Wednesday, March 20, 2013

WILDLIFE WORLD ZOO

Phoenix actually has two zoos.  One is the Phoenix Zoo, a nonprofit facility that is centrally located and that I have reported on before (see post of 3/8/13).  The other is the Wildlife World Zoo, which is a for-profit facility located about 20 miles west of central Phoenix.  We decided to visit the WWZ on the advice of strangers whom we sat next to at a spring training game.

This zoo was interesting in that it gave us an opportunity to compare the two types of facilities.  The WWZ is smaller than the Phoenix Zoo but has packed in a lot of animals.  It has some features that are more attractive, including that the animals are generally viewable at closer range.  It also included a relatively large aquarium with some fairly exotic species on display and a "petting" area, where one can pet stingrays (which felt slimy, by the way) and starfish (which did not).  But here are some drawbacks.  There were no elephants, which are very labor-intensive to maintain, or large primates, such as chimps, baboons, or orangutans, which presumably are more difficult also to house.  In addition, although the zoo boasted thousands of animals, a large percentage were birds.  Moreover, the same species were housed in different enclosures in different parts of the facility, creating a little confusion.  And the grounds were generally not as well manicured as at the Phoenix Zoo.  The birds were noisy, particularly those in the macaw/parrot family, which was actually a nice thing, as it added to the "ambience."  This clearly was a place to view animals, not a facility for their study.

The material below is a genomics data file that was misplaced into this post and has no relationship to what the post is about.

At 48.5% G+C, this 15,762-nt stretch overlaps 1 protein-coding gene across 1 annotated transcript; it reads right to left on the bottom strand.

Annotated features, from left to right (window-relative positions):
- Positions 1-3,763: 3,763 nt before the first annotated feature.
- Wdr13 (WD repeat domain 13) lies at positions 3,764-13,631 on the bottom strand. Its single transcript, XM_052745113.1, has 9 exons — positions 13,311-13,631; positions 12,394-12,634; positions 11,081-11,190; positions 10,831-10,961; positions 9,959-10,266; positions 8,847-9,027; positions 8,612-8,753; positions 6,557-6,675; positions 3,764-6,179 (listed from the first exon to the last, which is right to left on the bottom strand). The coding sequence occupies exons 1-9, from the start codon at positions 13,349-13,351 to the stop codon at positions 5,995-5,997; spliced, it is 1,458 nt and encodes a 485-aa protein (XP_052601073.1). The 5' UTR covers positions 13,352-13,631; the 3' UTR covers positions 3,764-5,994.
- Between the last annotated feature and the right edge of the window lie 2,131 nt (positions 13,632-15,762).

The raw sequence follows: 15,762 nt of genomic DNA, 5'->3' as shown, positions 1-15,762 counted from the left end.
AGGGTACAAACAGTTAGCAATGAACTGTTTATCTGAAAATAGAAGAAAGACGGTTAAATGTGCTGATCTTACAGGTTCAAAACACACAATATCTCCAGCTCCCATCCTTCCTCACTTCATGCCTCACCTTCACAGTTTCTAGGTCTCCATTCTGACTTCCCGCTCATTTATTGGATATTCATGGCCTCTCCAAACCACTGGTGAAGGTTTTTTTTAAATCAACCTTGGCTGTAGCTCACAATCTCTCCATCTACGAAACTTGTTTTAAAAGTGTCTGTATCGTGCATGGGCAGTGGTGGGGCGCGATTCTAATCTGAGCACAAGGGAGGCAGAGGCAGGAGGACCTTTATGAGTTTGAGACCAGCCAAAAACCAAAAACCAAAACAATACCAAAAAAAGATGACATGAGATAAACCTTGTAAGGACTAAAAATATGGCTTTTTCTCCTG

I took a lot of photos during our three-hour stay but would have to say that I was a bit disappointed with the results.  Again, for the usual reasons (read "excuses"):  Many of the exhibits were screened cages, which obscured the camera's view and confused its autofocus feature.  In addition, I had trouble with the lighting in the interior venues, particularly the aquarium.  In any event, here are some of the better shots that I got.

There was a flock of very dark colored flamingos near the entrance.


They must have been feasting on a lot of orange colored shellfish.

And, as I mentioned, there were plenty of parrots and macaws.


The aquarium included some interesting exotic species.




There was also a "Dragon World"--basically reptiles.



Although the zoo lacked elephants, it did have a nice white rhinoceros.


As usual, I found myself looking for the unusual close-up, and this shot of the rhino's ear came out well, I thought.

The primates we saw seemed unhappy behind their wire cages.



Two of the more interesting species were the warthogs . . .


(a face only a mother warthog could love)

. . . and the African spurred tortoises.


Wildlife World Zoo was quite a bit more expensive (50% higher) than the Phoenix Zoo.  With all the wire cages, I felt a bit uncomfortable with how the animals were presented, although they seemed to be in good physical health.  In sum, I would recommend the Phoenix Zoo over the WWZ.

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